Post # 1
My fiance and I wanted a small wedding, but with the way things worked out with our guest list it isn’t really that small.We’re looking at about 75 guests attending.
So we both really wanted the rehearsal dinner to at least be small, so I planned the rehearsal for two nights before the wedding, thinking that fewer people would be in town by that point (and also that it would be a cheaper night), but then my mother-in-law bought plane tickets without saying anything which would prevent her from being there on time. So, now we must have the rehearsal dinner the night before the wedding and I fully anticipate there being 55 people in from out of town by then.
We don’t want them to feel excluded, but I don’t see how we can have a more intimate dinner without that happening.
I was thinking about maybe inviting everyone for a brief cocktail hour and then splitting off and going to dinner? or alternatively meeting for drinks after the dinner.
Any ideas? Creative solutions?
Post # 3
As a wedding guest I never expect to be invited to the rehearsal dinner unless I am a part of the wedding party. People’s feeling will not be hurt. You should get to have the small intimate dinner you want!
Lots of our guests are from out of town but we are only inviting the bridal party, immediate family and close close close family to our RD. The guest list is still 50 people but who wants to pay for two weddings really? If we invited all 250 to RD that would be ludacris. No reason it shouldn’t be the same for 75. Good luck!
Post # 4
Only the people involved in the wedding and your parents should go to the rehearsal dinner, imo. We’re having the bridesmaids/groomsmen, ring bearer/parents, flower girl, my parents, his parents, his sister [if she wants to come], and our officiant. It will end up being about 20 people, max. If we invited everyone who was coming from out of town, that would be pretty much everyone coming to the wedding. Forget that!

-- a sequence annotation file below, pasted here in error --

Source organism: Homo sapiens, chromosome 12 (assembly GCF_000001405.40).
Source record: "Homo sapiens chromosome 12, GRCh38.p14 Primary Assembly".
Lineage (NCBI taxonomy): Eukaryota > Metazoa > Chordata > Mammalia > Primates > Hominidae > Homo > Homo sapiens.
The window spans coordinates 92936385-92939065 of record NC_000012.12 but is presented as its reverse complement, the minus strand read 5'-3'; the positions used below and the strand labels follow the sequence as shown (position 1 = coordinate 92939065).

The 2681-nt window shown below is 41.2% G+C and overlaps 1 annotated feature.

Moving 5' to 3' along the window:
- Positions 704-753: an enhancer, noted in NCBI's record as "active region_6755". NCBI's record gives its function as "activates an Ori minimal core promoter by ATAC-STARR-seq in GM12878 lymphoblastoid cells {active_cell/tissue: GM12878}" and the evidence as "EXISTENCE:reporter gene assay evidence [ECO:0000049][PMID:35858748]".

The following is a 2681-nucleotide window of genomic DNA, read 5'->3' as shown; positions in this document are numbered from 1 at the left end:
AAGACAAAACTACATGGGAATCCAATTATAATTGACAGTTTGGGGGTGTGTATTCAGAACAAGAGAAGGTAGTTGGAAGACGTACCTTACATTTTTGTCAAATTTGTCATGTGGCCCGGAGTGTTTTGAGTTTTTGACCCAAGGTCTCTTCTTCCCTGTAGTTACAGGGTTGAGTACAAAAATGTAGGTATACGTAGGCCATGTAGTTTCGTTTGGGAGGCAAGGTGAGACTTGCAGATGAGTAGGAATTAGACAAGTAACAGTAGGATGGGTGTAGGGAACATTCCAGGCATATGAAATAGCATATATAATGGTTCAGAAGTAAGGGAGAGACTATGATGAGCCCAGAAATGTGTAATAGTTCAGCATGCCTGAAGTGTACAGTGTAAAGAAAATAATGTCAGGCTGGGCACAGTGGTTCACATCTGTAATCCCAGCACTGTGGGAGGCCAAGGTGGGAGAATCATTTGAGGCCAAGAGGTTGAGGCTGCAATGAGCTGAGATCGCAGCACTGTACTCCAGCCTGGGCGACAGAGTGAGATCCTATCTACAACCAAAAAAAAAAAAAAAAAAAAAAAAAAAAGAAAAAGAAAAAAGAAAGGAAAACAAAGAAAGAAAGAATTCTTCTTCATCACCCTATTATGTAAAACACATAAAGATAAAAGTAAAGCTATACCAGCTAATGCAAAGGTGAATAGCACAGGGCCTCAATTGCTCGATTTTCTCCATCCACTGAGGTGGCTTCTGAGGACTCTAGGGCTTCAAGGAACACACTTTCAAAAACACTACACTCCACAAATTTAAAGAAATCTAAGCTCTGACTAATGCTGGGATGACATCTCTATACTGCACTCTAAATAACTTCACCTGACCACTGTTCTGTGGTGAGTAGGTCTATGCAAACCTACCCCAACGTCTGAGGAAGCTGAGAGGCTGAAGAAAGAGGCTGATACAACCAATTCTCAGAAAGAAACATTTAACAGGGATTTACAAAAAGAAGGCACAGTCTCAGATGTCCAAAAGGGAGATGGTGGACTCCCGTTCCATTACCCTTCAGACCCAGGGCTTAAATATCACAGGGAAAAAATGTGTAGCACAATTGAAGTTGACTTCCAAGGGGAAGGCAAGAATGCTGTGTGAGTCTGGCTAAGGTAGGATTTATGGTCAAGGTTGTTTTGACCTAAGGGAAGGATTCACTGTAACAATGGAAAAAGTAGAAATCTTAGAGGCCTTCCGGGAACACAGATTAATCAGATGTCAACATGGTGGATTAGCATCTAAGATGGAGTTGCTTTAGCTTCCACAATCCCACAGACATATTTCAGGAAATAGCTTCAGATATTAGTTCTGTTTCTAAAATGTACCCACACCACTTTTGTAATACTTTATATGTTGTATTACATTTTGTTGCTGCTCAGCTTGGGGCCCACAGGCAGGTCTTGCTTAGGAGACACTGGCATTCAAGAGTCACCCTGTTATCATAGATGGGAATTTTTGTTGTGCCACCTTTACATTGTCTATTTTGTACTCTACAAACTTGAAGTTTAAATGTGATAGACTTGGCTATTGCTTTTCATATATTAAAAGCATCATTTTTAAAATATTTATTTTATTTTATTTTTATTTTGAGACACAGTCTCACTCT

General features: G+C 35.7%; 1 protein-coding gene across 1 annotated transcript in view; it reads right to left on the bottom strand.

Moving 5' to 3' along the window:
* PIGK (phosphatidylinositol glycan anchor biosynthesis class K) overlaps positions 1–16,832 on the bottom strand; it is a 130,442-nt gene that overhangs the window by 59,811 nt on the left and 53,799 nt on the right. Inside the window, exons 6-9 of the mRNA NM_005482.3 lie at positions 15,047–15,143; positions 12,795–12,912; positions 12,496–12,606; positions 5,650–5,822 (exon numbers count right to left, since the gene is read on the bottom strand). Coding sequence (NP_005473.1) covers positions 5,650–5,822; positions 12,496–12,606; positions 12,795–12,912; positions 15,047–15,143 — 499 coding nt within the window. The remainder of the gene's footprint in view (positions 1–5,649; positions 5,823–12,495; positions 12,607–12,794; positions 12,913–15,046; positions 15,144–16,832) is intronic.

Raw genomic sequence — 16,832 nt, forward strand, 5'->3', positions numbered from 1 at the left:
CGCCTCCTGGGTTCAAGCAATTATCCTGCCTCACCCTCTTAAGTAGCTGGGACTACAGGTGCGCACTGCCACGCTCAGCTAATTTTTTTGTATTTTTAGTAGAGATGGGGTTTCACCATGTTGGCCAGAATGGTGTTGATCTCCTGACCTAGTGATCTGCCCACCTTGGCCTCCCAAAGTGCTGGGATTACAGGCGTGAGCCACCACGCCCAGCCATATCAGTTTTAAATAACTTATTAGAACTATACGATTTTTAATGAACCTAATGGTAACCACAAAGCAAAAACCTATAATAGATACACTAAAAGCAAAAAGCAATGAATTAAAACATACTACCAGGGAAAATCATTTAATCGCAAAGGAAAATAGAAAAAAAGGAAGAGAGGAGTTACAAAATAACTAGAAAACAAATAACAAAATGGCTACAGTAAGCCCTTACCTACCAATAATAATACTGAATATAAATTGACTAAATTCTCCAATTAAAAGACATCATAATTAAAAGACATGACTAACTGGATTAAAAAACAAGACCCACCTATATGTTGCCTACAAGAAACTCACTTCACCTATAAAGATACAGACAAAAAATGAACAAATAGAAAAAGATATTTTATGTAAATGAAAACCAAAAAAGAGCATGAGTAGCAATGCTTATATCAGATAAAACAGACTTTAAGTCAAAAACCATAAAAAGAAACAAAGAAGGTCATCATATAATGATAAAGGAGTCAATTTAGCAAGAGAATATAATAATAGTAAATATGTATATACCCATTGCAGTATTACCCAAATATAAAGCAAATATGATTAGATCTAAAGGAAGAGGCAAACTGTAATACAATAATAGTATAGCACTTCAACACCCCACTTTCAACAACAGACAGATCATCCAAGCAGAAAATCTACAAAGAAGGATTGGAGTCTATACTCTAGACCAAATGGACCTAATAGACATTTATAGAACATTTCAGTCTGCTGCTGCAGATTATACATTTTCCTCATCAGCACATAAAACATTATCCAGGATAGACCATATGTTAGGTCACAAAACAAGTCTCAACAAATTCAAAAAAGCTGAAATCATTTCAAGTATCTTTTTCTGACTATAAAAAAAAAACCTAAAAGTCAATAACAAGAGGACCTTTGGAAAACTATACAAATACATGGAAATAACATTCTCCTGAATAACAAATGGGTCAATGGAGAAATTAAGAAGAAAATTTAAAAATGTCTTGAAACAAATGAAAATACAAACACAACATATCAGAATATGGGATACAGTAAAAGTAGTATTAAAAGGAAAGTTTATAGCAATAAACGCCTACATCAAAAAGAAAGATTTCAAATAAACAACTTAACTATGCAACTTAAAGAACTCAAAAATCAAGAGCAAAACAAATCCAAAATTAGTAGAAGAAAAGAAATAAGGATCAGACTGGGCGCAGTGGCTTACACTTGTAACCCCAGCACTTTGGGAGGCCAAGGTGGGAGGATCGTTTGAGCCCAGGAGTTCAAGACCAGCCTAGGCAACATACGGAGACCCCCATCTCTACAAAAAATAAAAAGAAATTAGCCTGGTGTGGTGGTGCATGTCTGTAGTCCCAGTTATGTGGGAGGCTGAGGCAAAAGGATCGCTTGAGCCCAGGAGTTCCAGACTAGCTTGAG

Post # 5
We’re doing a rehersal dinner with almost everyone from out of down allowed to go. But we are just doing sandwhiches and finger food with a relaxed hanging out vibe. More like a welcome party than anything else.
I feel like we are inviting our out of town guests (aunt and uncle specifically) because they invited us to their daughter’s rehersal dinner. (Even though we are family…)
But that’s what we want. So do what you want! You don’t have to do anything that makes you uncomfortable.
Post # 6
I’ve never been invited to the rehearsal dinner when I’ve been an OOT guest, unless I was in the bridal party. If you just invite bridal party and immediate family, you’ll be fine.
Post # 7
We have a bunch of out of town guests but we are doing the rehearsal dinner first with those directly involved in the wedding (officiant, bridal party, immediate family – no cousins or anything). Then, we’re having a welcome party without food just some drinks that everyone will be invited to.
Post # 8
We also have a high percentage of guests from out-of-town and I know we don’t really HAVE to invite them to the rehearsal dinner, we were kind of unclear on exactly how “traditional” this tradition is.
We ended up planning a rehearsal LUNCHEON; it’ll be around 2pm which is still a bit late in the day for lunch, but it gives the guests the morning free to go knock around town. We are ONLY taking the people actually in the wedding. After lunch, we go rehearse. Then back to the hotel where our out-of-towners are staying.
The best part, though, is that the hotel does a nightly “Manager’s Reception” which for all intents and purposes is a free happy hour. We’re going to invite anyone who wants to drop by to do so. We’re going to have some very light nibbles catered by the hotel but nothing too elaborate, and the drinks are free ( ). People can feel free to make their own dinner arrangements after happy hour.